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Iwac lascaux caves gp4

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Lascaux Caves- a summary

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Iwac lascaux caves gp4

  1. 1. Introduction to World Art & Culture Topic: LASCAUX CAVE PAINTINGS Made by Neha Singh NIFT Kolkata
  2. 2. September 12, 1940. A warm afternoon in Dordogne, in South-western France. Four boys and their dog, walk along a ridge covered with pine, oak and blackberry brambles. When their dog begins digging near a hole beside a downed tree, the boys tell each other that this might be the entrance to a legendary tunnel running beneath the Vézère River, leading to a lost treasure in the woods of Montignac. The youngsters begin to dig, widening the hole, removing rocks, until they’ve made an opening large enough for each to slip through. One by one, they slide down into the earth and emerge into a dark chamber beneath the ground. They have discovered not merely another place, but another time. In the cool dark beneath the sunlit world above, the boys found themselves in a vast series of caves, today collectively known as Lascaux, covered with wall paintings that, by some estimates, are close to 20,000 years old.
  3. 3. The Cave of Lascaux lies in the western edges of the Massif Central plateau *middle of the southern France*. The cave paintings were made by the Palaeolithic man and were preserved for many centuries due to the rock shelters. The trees and forests on the hills preserved the caves from weathering.
  4. 4. 35,000 B.C. to 30,000 B.C. The Chatelperronian culture started the work of painting in the La Ferrassie cave and the Chauvet cave. 30,000 B.C. to 25,000 B.C. Aurignacian culture took over the work and completed the work on the sites at La Ferrassie and the Chauvet caves, but also started three more sites, La Greze, Cosquer and the site which is referred to as, Pair Non Pair. 25,000 B.C. to 20,000 B.C. Sites of La Greze and Pair Non Pair were completed by the Gravettian culture. During this same time period, the Gravettiens completed another cave art, which is known as the Laussel. 20,000 B.C. Existing for a very short period, around 20,000 B.C., the Solutrean culture worked on a site by the name Laxc aux. This culture also worked on the expansion of the site at Cosquer. It is known as the Cosquer II 20,000 B.C. to 10,000 B.C. The Magdalenian culture completed its work on the sites of Cosquer II, Laxc aux, Les Toris Freres, Cap Blanc, Niaux and La Mairie. The Magdalenian culture was the greatest contributor to the Cave of Lascaux. 10,000 B.C. The Azilian culture completed the site of La Marie The timeline of the Cave of Lascaux is rather curious, due to the presence of artworks of many cultures in the cave. (A Culture was a settlement that led to the concept of villages or a large group of families living together)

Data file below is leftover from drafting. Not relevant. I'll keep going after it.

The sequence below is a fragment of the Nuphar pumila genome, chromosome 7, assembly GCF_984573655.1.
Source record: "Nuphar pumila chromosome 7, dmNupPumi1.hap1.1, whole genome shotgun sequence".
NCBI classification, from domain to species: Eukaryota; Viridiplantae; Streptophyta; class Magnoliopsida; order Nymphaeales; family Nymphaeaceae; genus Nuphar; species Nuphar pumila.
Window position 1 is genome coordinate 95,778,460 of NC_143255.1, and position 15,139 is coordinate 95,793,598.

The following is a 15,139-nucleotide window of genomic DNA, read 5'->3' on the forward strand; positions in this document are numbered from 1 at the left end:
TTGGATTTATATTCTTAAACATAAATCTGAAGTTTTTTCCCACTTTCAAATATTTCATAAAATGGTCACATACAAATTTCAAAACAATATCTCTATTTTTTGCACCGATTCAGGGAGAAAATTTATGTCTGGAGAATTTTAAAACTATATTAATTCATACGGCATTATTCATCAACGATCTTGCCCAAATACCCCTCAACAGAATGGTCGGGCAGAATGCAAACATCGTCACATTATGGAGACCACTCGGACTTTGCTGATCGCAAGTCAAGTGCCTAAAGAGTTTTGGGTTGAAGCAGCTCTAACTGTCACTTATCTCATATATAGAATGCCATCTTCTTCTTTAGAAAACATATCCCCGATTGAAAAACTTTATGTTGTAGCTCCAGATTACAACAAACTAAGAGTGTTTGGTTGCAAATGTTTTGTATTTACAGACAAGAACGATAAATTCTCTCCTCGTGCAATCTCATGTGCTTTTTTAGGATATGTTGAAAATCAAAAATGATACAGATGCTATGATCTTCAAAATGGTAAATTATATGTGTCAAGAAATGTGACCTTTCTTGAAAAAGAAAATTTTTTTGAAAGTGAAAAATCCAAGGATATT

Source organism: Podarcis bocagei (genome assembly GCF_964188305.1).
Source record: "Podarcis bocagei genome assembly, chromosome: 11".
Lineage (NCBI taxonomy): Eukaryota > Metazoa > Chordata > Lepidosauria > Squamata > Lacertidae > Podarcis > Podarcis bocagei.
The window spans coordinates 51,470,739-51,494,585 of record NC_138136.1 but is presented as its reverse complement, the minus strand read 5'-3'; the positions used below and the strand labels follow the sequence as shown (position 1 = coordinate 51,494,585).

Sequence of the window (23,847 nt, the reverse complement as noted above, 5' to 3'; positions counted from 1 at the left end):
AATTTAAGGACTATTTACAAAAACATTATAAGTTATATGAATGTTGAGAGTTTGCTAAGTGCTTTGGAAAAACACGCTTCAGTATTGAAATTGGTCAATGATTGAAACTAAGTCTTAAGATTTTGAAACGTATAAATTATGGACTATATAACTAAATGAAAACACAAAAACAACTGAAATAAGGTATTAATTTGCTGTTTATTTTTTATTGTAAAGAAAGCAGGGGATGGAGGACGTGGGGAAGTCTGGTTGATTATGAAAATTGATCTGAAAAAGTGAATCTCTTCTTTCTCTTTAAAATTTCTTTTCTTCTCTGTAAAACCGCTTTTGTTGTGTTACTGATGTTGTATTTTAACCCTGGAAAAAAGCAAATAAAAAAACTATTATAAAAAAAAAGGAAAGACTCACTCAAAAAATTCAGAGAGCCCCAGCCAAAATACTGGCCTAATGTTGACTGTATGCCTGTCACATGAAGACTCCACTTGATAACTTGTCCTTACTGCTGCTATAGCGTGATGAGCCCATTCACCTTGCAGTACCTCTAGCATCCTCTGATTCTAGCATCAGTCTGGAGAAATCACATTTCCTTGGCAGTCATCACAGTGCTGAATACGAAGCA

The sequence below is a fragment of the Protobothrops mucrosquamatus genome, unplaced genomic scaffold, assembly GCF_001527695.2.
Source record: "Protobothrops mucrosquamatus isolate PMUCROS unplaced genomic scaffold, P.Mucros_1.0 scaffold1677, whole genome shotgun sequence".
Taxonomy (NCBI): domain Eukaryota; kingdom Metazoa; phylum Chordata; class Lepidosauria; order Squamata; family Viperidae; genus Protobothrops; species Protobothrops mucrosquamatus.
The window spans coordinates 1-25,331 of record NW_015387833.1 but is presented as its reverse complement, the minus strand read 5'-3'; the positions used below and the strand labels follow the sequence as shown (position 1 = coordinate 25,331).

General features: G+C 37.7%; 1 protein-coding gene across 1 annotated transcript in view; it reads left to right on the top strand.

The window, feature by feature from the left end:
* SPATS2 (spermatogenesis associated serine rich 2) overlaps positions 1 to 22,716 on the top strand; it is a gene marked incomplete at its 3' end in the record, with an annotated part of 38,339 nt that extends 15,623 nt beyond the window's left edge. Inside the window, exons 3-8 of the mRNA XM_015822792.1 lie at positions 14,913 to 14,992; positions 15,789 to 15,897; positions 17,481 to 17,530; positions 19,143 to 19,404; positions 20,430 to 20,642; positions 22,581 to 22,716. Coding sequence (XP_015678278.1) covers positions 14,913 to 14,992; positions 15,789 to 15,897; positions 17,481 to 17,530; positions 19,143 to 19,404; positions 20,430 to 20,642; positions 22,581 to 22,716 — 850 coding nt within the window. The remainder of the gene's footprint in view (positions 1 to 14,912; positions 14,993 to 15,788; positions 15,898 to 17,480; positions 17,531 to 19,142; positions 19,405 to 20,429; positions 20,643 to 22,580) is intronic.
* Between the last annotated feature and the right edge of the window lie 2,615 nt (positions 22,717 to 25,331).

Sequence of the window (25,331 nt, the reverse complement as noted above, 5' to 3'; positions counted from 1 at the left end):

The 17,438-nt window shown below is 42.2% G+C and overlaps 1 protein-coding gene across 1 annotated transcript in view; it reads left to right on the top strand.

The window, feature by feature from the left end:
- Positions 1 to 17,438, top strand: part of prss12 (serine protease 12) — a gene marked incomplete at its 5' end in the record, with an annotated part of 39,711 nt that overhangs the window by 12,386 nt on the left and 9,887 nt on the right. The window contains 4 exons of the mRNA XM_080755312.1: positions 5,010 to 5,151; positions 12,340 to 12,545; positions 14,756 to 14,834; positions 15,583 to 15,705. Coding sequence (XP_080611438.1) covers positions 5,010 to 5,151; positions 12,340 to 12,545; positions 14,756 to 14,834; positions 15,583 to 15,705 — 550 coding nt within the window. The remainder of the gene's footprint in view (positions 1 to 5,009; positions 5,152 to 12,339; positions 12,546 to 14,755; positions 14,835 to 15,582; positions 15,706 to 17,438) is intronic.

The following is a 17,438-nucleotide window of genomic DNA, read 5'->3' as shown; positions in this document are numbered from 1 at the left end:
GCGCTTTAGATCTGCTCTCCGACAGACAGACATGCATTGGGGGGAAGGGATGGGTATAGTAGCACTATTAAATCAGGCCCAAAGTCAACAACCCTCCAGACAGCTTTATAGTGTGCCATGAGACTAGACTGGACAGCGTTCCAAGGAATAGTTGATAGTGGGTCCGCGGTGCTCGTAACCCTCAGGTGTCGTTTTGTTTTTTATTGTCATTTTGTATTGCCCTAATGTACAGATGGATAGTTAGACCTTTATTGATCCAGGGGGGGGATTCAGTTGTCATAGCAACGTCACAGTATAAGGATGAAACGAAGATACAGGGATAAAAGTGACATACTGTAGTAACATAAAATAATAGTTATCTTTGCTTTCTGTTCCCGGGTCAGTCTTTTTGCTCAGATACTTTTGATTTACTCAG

5. 5. Purpose Despite 70 years of research and analysis the exact meaning and purpose of the Lascaux Cave paintings remain a mystery. Some of the study paintings reflect visions seen by the artists when they were in a trance - like state. Others theorize the art work is an account of hunting successes. Some see it as part of a ritual to improve future hunting. Some say that the clusters and dots within the images correlate the constellations of Taurus , the Pleiades and the grouping known as the Summer Triangle. The placement, together with enormous size and compelling grandeur of the paintings , suggests that the remote chambers may have served as sacred or ceremonial meeting places.
  6. 6. Layout of Lascaux Cave The entrance leads directly into the main chamber called the Hall of the Bulls. This leads to the slightly smaller Axial Gallery (or Painted Gallery) (a dead end), or the Passageway, both of which are heavily decorated with various types of art, including paintings and engravings. The Passageway leads to the Nave and the Apse (both adorned with images), and then the Mondmilch (Moonmilk) Gallery, with its crumbly undecorated rock surface and, finally, the painted Chamber of the Felines.
  7. 7. Hall of the Bulls (aka Rotunda) The Hall of the Bulls - probably the world's most famous underground gallery of Paleolithic art - is 19 metres (62 feet) in length and varies in width from 5.5 metres (18 feet) at the entrance to 7.5 metres (25 feet) at its widest point. This is the entrance of the cave. These frescos represent many animals, including horses, bulls, deer, ibex, cats, a rhinoceros, and even the legendary unicorn. These pictures are accompanied by enigmatic signs and some human representations, such as a man facing a charging bison, raising new questions about the perception of our prehistoric ancestors. Entrance of the cave Bulls and Horse with Stags